Dr__Pozuelo: Thanks tractorgirl. Great observation. What we mean by coaching techniques is having a therapist (could be PhD; masters therapist; social worker) who takes inventory of where you are in life, how you are coping and provides treatment (coaching) as to how you can better cope emotionally and behaviorally. In contrast to types of therapy that focus on growing up experiences and things that happened in the past, coaching therapy (also known as cognitive behavioral therapy) focuses on the here and now.

purple333: Exercise sounds great but is impossible for me by the time I work and complete my regular routines - laundry, housework, etc...

Dr__Pozuelo: I am as guilty as you but it is very easy to pencil out exercise from our daily chores and routine. Because of its tremendous beneficial affects, physical and mental, we have to pencil it back into our schedule. Exercising 20 minutes a day can do it

minnie: Can you talk a little more about depression and its effect on heart disease? Why would it cause problems?

Dr__Pozuelo: Another excellent question. We don't know the exact mechanism by which depression can be toxic on the heart. However, various pathways have been implicated such as depression affecting cortisol levels (stress hormone); affecting platelets (making them more sticky); affecting overall heart rhythm.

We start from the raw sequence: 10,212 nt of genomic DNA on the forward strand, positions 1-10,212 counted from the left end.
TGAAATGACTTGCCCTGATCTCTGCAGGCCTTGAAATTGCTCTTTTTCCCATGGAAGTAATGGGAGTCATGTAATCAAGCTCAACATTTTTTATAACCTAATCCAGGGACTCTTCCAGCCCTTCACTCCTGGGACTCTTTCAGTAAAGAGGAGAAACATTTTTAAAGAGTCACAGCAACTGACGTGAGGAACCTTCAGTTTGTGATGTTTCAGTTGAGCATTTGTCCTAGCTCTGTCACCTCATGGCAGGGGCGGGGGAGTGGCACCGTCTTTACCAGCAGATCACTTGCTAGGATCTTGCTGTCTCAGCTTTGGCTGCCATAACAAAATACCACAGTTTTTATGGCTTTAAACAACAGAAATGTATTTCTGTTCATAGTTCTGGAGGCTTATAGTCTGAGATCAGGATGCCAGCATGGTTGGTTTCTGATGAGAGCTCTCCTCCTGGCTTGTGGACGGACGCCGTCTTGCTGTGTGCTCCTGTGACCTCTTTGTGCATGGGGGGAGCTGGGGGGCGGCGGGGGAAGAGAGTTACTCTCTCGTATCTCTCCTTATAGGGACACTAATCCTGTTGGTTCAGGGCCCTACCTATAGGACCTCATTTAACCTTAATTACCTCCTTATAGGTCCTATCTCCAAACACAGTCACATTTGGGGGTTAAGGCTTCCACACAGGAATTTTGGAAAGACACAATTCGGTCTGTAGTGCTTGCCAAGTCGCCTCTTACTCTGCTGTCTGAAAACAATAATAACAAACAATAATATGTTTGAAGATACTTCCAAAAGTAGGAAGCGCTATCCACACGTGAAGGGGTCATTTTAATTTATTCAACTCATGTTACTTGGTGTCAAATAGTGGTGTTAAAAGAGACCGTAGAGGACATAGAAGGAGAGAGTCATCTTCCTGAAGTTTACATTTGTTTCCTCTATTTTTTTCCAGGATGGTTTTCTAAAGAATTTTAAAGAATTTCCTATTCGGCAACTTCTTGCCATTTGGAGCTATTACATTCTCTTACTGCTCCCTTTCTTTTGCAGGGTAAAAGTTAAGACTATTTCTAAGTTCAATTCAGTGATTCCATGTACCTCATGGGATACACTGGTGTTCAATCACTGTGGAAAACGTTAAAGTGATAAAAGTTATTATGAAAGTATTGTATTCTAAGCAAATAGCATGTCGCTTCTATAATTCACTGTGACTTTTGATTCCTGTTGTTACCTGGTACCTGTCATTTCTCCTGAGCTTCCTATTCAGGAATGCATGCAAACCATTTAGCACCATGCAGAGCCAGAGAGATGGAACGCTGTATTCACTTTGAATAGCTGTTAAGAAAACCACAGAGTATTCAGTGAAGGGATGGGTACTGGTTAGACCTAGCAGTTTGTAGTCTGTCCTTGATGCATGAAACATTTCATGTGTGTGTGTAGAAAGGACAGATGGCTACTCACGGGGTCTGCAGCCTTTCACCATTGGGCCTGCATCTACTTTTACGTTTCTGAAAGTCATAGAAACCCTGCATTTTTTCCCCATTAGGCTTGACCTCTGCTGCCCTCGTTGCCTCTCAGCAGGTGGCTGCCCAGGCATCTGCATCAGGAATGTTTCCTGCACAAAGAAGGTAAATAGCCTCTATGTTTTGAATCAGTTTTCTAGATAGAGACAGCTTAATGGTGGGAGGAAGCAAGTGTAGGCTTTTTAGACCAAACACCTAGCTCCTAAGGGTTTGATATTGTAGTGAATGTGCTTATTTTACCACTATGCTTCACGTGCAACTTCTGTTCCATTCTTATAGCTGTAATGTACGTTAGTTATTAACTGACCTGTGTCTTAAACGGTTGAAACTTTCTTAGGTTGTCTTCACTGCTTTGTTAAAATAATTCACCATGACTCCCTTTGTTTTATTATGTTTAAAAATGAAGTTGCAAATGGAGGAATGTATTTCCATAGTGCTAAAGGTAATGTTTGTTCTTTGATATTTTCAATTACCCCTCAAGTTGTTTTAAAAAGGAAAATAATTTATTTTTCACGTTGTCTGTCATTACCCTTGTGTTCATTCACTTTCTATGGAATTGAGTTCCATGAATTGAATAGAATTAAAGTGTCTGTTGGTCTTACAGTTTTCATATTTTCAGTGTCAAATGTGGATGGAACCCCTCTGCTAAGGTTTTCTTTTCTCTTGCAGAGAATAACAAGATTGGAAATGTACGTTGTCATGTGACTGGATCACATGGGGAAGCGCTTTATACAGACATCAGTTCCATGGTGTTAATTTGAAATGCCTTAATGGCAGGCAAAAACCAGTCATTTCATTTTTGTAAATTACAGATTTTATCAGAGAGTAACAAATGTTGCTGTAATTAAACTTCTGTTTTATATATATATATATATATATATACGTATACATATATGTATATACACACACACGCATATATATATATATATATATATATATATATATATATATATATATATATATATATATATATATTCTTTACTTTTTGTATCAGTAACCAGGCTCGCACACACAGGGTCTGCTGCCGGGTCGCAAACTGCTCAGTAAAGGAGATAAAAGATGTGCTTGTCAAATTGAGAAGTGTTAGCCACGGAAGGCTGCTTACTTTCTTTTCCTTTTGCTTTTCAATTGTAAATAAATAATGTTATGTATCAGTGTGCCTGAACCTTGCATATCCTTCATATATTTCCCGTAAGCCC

There is also evidence that depression can increase inflammation which can contribute to heart disease.

tractorgirl: @Nik, if you haven't visited Adam Pick's heart valve blog you should do so. You can journal there with other valve patients who are having similar experiences. I live in a very isolated area and this connection with other patients has helped me.

Dr__Pozuelo: Great. Tractorgirl rocks!

Nik: Thanks tractorgirl! Will do

ThomsonK: When talking about depression and cardiovascular disease, do you mean depression in the clinical terms? How would one determine if they are depressed or just having a rough time? Is there anything I can be doing, such as eating certain foods that would be good for the heart and also for my well being?

Dr__Pozuelo: Terrific question. As far as screening and diagnosing for depression, one can ask two simple questions:1) Over the last two weeks, has your mood been down and 2)Over the last two weeks have you had difficulty in enjoying things. If you answered yes to these questions on most days and these emotions and experiences are affecting your quality of life, there is a strong possibility that a clinical depression is onboard.